ENROLLMENT MANAGEMENT is no easy business. Consider this comment I heard recently from someone with decades in the profession: "At the last national conference I attended, I was sitting around with a group of senior people. As we were swapping stories and lies, we suddenly realized that every one of us had been fired by at least one institution. This job is not for the faint of heart."
Most colleges live or die on tuition revenue. Their financial strategy is still circa 1960: Raise tuition a bit, and enroll a few more students. But that strategy has come under increased pressure. Even before the disruptions of Covid, the whole field was bracing for the "demographic cliff" set to strike in the middle of this decade. Given that students have more choices than ever, thanks to online and for-profit education, public sentiment has turned against a four-year degree as the only path to a good future. No wonder that, beginning around 2018, surveys of college presidents noted enrollment as the top "up at night" issue.
Onto this stage walks the enrollment manager--a misunderstood figure who falls somewhere between the jolly, bow-tie-wearing dean of admission and the number-crunching institutional researcher. Your job as enrollment manager is not just to enroll more students than last year, but also to make sure they are better in every measurable way and want to pay more for their educational experience. You do so by leading a largely underpaid labor force of inexperienced college graduates, who travel around to events that everyone knows are mostly ineffective.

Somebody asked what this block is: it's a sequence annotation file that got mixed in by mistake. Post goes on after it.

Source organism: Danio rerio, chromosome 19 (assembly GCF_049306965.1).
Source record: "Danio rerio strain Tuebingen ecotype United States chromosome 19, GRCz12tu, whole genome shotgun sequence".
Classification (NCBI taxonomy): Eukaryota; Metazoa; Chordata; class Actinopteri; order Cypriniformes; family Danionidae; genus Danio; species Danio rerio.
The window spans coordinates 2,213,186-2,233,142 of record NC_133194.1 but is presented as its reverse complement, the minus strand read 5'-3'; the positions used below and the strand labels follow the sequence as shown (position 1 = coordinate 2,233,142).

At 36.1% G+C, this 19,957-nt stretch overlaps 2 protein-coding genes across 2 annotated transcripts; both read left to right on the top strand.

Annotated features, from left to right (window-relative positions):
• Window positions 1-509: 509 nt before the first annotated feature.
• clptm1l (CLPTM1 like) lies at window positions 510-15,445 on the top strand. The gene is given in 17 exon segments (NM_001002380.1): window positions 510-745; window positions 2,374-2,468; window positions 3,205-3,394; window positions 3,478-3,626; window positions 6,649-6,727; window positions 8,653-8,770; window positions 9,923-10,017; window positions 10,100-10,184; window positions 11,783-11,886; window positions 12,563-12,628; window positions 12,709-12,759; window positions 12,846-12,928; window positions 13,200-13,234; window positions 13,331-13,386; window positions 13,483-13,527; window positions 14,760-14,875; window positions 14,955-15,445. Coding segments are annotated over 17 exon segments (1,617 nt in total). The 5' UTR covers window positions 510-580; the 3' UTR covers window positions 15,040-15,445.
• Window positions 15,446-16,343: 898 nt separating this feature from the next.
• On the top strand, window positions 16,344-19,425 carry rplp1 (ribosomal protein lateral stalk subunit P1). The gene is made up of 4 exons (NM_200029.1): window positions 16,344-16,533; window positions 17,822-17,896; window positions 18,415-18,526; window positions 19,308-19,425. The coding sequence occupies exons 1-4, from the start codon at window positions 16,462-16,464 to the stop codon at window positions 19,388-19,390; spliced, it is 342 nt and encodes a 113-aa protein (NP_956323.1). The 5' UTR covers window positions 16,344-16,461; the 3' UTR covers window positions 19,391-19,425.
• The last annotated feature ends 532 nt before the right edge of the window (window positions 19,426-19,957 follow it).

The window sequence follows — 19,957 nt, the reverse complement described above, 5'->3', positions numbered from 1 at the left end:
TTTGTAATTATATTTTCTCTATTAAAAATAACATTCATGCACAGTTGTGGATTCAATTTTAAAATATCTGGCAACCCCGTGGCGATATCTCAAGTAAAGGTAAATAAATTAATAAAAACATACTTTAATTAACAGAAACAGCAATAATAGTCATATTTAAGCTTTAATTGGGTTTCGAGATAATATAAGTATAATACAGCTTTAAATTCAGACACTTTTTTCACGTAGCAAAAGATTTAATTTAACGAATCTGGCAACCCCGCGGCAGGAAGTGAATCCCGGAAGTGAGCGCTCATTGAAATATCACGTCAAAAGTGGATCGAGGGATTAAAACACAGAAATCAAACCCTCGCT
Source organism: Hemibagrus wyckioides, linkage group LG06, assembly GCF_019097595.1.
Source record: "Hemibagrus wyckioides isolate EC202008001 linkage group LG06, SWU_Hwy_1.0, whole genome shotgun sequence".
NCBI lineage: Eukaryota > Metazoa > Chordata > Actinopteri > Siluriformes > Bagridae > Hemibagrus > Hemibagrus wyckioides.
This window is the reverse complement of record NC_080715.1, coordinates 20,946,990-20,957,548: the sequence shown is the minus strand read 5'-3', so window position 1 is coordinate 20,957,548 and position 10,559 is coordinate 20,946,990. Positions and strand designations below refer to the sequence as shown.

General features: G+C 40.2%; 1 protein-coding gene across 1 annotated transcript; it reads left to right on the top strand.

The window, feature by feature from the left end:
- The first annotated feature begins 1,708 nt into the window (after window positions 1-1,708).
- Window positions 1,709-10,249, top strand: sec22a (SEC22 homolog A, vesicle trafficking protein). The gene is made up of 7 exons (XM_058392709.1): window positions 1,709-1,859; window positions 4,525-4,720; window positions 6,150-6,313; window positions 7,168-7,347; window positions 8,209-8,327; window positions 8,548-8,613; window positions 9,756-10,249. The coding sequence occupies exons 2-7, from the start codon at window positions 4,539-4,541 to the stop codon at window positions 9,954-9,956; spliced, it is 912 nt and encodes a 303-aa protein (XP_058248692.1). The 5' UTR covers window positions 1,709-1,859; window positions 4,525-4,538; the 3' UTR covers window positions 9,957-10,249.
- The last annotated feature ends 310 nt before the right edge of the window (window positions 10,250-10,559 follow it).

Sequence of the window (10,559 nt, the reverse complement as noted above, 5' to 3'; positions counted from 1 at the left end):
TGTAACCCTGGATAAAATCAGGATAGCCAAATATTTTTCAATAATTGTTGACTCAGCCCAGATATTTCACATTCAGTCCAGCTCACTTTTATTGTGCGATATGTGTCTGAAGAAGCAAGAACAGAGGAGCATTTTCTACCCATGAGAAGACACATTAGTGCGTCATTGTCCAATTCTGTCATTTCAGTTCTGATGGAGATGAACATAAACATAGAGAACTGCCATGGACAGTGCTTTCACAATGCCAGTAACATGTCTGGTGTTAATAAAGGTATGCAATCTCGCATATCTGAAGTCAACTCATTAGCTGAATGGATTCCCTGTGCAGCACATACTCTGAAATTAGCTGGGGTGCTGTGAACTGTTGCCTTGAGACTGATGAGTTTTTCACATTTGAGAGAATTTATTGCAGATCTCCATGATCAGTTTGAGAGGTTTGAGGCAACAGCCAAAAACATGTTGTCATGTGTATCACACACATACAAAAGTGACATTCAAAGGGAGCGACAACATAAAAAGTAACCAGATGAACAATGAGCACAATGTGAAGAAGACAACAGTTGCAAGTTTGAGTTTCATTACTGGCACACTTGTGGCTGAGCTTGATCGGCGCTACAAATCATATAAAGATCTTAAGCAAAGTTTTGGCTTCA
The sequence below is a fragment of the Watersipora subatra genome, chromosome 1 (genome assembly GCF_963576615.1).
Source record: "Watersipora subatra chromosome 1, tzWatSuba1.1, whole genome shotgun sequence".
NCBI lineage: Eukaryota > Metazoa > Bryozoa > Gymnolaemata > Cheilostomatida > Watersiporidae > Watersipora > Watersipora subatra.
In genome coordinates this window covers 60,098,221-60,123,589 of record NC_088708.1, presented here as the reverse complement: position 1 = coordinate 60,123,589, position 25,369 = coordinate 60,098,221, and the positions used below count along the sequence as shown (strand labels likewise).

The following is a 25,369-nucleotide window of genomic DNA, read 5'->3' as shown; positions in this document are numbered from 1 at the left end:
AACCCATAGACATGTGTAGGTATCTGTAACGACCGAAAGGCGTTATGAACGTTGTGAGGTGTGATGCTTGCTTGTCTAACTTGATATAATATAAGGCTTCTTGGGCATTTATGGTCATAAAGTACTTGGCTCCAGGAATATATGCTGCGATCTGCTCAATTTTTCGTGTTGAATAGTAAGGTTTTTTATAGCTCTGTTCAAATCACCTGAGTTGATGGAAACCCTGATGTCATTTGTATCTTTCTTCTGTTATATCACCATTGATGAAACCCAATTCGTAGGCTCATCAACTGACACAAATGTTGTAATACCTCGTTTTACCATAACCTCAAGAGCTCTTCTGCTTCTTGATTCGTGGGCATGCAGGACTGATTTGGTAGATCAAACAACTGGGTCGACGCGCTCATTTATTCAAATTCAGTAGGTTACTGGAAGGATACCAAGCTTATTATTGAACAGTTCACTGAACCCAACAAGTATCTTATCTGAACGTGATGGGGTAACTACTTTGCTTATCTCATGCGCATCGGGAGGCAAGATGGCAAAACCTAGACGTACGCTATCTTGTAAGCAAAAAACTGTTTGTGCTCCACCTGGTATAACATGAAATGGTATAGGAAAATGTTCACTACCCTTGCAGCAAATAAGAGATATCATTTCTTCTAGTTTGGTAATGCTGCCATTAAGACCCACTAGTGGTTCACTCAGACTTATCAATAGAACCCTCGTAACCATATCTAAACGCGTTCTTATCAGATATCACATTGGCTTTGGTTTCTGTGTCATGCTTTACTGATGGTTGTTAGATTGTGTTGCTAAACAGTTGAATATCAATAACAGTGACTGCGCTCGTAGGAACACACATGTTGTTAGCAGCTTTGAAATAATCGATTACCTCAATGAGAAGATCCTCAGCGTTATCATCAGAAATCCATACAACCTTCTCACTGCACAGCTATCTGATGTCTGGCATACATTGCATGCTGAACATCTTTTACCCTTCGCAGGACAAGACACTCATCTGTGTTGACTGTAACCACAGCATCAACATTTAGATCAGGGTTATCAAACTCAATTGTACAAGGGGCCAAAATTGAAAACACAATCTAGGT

Today's enrollment manager--typically the job title is "vice president," but that may be preceded by "associate" or "assistant"--needs to be able to:
* Inspire audiences like a professional speaker.
* Negotiate with CFOs on financial-aid policy.
* Mobilize a vast array of professors and coaches.
* Predict future trends.
* Recruit a new class (no matter what PR nightmares the institution might create).
Most of all, enrollment managers must live in denial of the fact that their future largely depends upon the whims of 18-year-olds, who seldom check their email and don't set up their voicemail.
Is it any wonder that good enrollment managers are so hard to find?
Most come to the profession from a background entirely in admissions or in financial aid. Very few sources of formal training are available to enrollment managers, which means we learn by doing. Consequently, we become adept at either technical analysis or leading by instinct, but usually not both. The work is so specialized that almost no one on the campus understands what we really do--yet the sales aspect of the job seems familiar enough that others think they can do it. Innovation is required--yet taking risks can have serious consequences. All of which helps explain why...